Tell us about your professional journey
I have worked as a Graphic Design professional for 18 years. I graduated from the Instituto Superior de Diseño Industrial (Superior Institute of Industrial Design) in the year 2001. In my fourth year of University I started working for a company called Publicitur, first hired as a student on a contract the institute had with ONDI, and later as a graduate with a permanent position, as a Graphic Designer, a title referred to as “informacional” in Cuba. There I worked on various important projects, for example the international tourism campaign “Cuba Si”, collaborating with colleague and friend Eidhy Oria Calvo. I also created the Cuba logo along with a prestigious group of professionals recommended by ONDI, Publicitur, and famous Hispano-American designers such as Rubén Fontana, América Sánchez y Norberto Chaves. In 2004, I immigrated to Canada and settled in Toronto, where I have lived for the last 15 years. I began to work in various publishing agencies where I contributed to unique design projects in almost every branch of work of this profession, from traditional methods of printing to the then new and thriving digital world. Many of these jobs won awards in several international competitions.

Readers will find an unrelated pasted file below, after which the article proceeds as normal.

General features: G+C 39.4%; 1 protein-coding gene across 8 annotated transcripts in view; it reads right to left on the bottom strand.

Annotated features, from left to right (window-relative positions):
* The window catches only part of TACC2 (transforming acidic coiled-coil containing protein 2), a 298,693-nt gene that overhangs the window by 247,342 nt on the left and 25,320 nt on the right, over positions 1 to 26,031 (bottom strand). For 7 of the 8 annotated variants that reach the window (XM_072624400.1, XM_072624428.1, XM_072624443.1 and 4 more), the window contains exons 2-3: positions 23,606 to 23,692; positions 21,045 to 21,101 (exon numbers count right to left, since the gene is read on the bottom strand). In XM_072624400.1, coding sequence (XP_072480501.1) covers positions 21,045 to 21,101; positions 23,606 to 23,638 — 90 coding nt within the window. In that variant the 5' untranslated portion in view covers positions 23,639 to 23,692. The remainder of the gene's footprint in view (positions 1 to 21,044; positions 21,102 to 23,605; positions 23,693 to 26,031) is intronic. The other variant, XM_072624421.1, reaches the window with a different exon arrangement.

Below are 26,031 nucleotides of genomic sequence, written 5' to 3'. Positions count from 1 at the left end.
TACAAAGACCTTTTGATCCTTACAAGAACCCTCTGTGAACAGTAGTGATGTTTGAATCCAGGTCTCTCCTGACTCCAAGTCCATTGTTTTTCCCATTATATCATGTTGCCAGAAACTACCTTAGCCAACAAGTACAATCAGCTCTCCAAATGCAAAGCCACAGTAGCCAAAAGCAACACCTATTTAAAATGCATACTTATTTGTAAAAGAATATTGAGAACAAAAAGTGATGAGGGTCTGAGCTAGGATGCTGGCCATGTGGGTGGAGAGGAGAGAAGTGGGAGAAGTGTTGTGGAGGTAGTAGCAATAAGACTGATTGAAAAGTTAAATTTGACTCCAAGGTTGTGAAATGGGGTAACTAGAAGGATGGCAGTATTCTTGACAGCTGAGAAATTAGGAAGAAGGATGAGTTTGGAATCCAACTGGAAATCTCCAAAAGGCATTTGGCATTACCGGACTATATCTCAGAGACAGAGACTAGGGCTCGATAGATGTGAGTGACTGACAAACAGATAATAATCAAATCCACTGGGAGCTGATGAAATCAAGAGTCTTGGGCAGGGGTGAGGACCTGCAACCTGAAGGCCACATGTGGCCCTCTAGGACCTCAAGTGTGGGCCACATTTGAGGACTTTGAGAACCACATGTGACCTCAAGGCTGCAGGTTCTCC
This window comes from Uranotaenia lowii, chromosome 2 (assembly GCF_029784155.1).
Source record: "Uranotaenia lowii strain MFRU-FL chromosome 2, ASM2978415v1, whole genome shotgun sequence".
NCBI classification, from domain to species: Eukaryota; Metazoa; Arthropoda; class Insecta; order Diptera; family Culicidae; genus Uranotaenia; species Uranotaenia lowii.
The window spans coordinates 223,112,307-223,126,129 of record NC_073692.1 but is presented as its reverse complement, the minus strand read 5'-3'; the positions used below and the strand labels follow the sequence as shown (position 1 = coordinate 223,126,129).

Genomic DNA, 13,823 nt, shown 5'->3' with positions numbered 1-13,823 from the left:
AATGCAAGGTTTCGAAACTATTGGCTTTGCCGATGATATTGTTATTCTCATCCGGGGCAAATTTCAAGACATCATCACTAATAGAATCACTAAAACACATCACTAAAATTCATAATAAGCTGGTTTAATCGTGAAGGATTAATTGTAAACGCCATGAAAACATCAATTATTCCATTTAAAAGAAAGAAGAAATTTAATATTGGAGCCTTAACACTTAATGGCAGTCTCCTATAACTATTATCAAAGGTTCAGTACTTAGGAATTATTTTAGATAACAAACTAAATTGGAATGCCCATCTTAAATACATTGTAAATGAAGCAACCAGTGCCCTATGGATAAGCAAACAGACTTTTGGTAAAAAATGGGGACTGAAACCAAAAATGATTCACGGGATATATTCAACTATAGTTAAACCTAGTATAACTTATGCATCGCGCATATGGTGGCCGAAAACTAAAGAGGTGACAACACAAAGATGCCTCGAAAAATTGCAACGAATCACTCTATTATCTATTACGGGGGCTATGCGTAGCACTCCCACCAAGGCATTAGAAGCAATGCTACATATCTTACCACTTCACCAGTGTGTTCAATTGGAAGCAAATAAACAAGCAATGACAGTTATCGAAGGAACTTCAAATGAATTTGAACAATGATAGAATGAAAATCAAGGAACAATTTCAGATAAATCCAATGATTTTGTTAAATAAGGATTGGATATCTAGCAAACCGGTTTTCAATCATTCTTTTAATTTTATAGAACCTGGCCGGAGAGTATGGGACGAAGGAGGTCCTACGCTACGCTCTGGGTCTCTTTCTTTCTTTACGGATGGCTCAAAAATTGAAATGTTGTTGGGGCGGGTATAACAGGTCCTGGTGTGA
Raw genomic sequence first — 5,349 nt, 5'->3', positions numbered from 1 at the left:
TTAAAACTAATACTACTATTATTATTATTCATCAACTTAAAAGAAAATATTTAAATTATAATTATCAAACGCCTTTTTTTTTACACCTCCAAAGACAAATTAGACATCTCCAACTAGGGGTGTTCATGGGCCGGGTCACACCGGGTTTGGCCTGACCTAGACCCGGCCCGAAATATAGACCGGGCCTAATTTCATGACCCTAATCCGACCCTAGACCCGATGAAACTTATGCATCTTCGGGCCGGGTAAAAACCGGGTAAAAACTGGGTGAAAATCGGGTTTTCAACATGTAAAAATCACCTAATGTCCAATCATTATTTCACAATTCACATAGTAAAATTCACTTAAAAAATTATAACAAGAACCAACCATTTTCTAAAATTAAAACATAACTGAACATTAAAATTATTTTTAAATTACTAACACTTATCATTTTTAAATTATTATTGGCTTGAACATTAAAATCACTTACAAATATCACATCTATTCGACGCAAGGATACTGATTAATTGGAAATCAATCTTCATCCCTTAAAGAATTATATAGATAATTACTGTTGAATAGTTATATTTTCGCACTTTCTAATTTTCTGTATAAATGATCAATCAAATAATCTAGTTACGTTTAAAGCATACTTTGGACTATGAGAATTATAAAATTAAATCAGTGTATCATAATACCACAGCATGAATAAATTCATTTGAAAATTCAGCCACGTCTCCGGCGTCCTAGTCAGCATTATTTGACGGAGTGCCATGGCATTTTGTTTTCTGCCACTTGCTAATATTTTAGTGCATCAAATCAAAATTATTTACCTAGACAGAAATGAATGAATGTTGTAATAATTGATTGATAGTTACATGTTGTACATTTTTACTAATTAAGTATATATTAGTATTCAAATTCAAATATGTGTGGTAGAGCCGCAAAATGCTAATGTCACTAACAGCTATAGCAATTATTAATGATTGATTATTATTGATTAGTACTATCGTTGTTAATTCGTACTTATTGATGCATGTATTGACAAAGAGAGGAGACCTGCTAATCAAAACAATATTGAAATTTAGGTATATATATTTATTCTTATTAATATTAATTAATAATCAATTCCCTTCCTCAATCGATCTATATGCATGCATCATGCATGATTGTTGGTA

What is your philosophy concerning the design profession?
Designing is communicating, simplifying, and transforming a complex idea into a precise and tangible message, creating a visual language that everyone can understand regardless of culture, nationality, preferences, or manner of thinking. It should be inclusive to all rather than exclusive.
In what branches of design have you specialized in?